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by ryan davis



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Writing Extensions using Hoe

Published 2008-08-07 @ 12:59

Tagged hoe, ruby, rubyinline

Despite popular belief, it is possible and easy to write extensions with projects based on Hoe. It is possible to do both classic and inline extensions. Let’s take a look at what both of them look like.

Classic Extensions

This is a standard extconf.rb based extension, with the build mechanism folded into the Rakefile instead of also having a Makefile in the ext directory.

Rakefile

  EXT = "ext/blah.#{Hoe::DLEXT}"                        # 1
  
  class Blah
    VERSION = '1.0.0'                                   # 2
  end
  
  Hoe.new('blah', Blah::VERSION) do |p|
    p.developer('FIX', 'FIX@example.com')
  
    p.spec_extras[:extensions] = "ext/extconf.rb"       # 3
    p.clean_globs << EXT << "ext/*.o" << "ext/Makefile"
  end
  
  task :test => EXT
  
  file EXT => ["ext/extconf.rb", "ext/blah.c"] do       # 4
    Dir.chdir "ext" do
      ruby "extconf.rb"
      sh "make"
    end
  end

1) EXT defines the path to the built extension, used below for dependencies and the clean_globs array.

2) Normal Hoe-based projects require the library in the Rakefile in order to grab the VERSION constant. This means you only have to update the version in a single location, but can use that value for packaging and deploying. We can’t do that here (since the extension isn’t necessarily built yet), so we cheat by duplicating the version constant. Violates DRY, but it is not that big of a deal.

3) The hoe spec also uses spec_extras to define :extensions to specify that we’ve got an extconf.rb file to use.

4) Finally, and most importantly, we have a file rule for EXT that executes extconf.rb to generate a Makefile and then executes make to build the extension binary.

ext/ext/extconf.rb

  require 'mkmf'
  create_makefile("blah")

Nothing special here to explain.

ext/ext/blah.c

  #include "ruby.h"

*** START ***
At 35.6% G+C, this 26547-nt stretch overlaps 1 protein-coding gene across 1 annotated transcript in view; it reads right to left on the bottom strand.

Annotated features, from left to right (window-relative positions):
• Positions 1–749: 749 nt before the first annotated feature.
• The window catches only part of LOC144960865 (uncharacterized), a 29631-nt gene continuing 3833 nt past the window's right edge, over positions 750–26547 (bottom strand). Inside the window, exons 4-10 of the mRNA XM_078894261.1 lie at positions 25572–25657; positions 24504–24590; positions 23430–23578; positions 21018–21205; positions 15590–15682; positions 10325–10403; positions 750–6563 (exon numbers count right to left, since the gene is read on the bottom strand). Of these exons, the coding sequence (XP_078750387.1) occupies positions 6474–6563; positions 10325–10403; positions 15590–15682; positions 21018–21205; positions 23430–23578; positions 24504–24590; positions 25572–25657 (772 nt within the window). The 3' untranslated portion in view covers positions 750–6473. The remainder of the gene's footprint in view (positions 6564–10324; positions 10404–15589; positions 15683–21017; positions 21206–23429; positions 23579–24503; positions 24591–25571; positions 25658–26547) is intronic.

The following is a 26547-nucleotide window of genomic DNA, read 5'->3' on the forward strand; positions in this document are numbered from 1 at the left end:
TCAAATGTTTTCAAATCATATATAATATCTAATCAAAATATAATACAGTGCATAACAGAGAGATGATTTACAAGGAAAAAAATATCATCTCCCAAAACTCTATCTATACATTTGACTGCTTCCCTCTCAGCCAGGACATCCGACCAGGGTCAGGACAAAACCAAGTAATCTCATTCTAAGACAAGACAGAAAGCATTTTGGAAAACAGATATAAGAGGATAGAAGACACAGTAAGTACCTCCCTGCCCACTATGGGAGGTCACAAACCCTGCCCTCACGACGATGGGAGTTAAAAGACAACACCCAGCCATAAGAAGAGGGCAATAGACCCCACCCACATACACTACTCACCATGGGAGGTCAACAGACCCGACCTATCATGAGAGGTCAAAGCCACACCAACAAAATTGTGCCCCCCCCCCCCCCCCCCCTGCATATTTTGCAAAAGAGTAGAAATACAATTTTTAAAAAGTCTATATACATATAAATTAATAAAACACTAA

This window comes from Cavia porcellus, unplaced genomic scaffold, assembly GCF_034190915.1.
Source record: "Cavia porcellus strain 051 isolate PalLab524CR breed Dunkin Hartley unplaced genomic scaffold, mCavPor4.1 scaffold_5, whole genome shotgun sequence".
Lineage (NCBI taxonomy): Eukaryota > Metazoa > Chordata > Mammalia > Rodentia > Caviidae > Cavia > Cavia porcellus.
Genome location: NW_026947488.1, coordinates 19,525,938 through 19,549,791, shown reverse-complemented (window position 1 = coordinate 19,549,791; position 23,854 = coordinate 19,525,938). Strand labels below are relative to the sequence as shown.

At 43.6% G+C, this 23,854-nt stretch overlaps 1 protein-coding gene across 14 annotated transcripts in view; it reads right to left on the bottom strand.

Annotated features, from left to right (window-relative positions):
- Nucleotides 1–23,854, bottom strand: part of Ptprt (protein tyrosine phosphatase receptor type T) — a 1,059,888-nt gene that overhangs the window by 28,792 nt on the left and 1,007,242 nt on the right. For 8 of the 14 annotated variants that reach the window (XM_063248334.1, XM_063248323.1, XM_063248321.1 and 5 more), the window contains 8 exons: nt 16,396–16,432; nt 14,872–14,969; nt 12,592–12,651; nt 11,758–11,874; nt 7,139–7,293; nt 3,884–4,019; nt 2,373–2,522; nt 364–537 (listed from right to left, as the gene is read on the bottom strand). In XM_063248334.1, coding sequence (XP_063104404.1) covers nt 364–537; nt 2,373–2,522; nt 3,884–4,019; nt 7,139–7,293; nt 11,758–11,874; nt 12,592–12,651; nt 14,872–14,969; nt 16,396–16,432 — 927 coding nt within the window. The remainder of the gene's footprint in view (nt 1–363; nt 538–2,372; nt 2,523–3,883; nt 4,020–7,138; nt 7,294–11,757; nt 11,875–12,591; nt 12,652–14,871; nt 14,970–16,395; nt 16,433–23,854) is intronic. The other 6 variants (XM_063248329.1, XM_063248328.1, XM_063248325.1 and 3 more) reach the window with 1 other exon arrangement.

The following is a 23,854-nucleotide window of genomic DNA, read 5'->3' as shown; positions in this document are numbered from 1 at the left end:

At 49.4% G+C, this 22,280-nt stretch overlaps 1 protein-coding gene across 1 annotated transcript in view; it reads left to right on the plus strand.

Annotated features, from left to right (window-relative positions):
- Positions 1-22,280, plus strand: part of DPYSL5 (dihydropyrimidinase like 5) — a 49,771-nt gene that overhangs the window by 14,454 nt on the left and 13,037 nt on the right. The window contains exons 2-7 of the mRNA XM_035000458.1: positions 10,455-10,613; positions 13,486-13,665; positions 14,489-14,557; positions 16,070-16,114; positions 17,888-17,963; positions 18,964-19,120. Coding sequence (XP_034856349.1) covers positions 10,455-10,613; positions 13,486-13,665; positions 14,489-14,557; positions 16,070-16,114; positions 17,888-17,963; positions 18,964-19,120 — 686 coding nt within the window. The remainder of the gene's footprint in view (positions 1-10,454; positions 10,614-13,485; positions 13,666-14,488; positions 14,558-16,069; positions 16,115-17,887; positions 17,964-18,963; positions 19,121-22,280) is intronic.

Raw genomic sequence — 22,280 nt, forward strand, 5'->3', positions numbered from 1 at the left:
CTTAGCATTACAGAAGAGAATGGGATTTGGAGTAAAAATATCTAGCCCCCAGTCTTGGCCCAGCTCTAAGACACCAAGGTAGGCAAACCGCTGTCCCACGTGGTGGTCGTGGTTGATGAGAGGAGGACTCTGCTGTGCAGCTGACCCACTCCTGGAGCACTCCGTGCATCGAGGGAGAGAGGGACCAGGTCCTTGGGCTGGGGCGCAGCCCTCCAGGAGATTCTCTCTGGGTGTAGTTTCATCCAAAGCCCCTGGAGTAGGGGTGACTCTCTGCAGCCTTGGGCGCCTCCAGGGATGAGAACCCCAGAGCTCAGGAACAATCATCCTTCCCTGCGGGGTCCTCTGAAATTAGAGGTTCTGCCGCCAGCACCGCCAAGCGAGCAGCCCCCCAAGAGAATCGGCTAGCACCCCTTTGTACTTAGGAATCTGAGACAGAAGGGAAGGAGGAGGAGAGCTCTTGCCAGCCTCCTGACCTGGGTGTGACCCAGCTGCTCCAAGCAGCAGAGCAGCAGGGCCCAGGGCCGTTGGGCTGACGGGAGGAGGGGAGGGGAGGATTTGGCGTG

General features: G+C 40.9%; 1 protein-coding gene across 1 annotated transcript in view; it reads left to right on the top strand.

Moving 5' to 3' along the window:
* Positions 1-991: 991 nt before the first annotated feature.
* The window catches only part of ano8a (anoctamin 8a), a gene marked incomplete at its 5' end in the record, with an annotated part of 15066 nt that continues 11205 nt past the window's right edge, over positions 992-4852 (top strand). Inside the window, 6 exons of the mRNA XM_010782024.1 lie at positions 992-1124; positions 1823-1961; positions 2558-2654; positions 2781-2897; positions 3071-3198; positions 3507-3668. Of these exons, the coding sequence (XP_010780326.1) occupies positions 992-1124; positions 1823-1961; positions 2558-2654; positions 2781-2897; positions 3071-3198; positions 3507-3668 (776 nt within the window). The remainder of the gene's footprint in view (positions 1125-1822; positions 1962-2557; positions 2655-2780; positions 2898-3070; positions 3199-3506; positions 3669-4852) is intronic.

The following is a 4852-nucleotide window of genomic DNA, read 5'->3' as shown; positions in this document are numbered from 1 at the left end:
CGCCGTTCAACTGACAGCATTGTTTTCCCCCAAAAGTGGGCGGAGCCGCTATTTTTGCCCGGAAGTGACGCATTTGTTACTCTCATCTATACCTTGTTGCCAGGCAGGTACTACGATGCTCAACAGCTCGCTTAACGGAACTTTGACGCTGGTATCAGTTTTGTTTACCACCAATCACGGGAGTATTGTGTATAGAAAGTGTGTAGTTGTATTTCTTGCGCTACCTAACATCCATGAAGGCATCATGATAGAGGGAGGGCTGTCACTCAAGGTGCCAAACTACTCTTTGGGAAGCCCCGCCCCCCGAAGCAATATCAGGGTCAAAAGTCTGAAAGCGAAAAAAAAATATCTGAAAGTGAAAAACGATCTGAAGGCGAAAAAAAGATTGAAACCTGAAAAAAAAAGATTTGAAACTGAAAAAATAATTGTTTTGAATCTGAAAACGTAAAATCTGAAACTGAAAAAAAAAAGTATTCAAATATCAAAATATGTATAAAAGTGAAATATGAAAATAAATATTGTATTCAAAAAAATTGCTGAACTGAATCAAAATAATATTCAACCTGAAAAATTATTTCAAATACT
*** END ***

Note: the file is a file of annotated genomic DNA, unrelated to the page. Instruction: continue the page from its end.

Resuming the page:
static VALUE blah(VALUE self) {
    puts("hello world");
    return Qnil;
  }
  
  #ifdef __cplusplus
  extern "C" {
  #endif
    void Init_blah() {
      VALUE c = rb_define_class("Blah", rb_cObject);
      rb_define_method(c, "blah", (VALUE(*)(ANYARGS))blah, 0);
    }
  #ifdef __cplusplus
  }
  #endif

Here is your basic C extension for ruby. We’ve got a function blah and an Init_blah function that declares the Blah class with a blah method and binds it to the blah C function.

Remember, this is as easy as it gets. blah doesn’t take any arguments and it doesn’t actually do anything.

Inline Extensions

Inline makes your life a lot easier than the above.

Rakefile

  require './lib/blah.rb'
  
  Hoe.new('blah', Blah::VERSION) do |p|
    p.developer('FIX', 'FIX@example.com')
  end

Every mechanism above is replaced with a simple Hoe spec. It gets its VERSION from lib/blah.rb as usual because everything is just happy ruby and there are no bootstrap steps. There are no extra dependencies or anything to take care of because inline does everything for you.

lib/blah.rb

  require 'rubygems'
  require 'inline'
  
  class Blah
    VERSION = '1.0.0'
  
    inline(:C) do |builder|
      builder.c %{
        void blah() {
          puts("hello world");
        }
      }
    end
  end

Here we have a regular ruby class Blah with a VERSION constant defined. The only thing special is the call to inline with :C as the specifier of what type of builder we want. That builder is then told to define a C function with a C function signature of void blah(). Our simple hello world is inside and pretty much the same as above. The main difference is that there is no return value, that’s because Inline knows that a C function returning void should return nil automatically. Inline deals with all arguments and return values automatically.

Another difference with the classic extension example, is I’m not forced to always run rake before I can play. I can run a test file directly, and if the C source has changed, inline deals with it automatically behind the scenes.

Conclusion

For everything I do, there is little reason to use anything but inline. There are times where you need to write a classic extension. Luckily, it isn’t much work to make it work in a classic Rake/Hoe setup.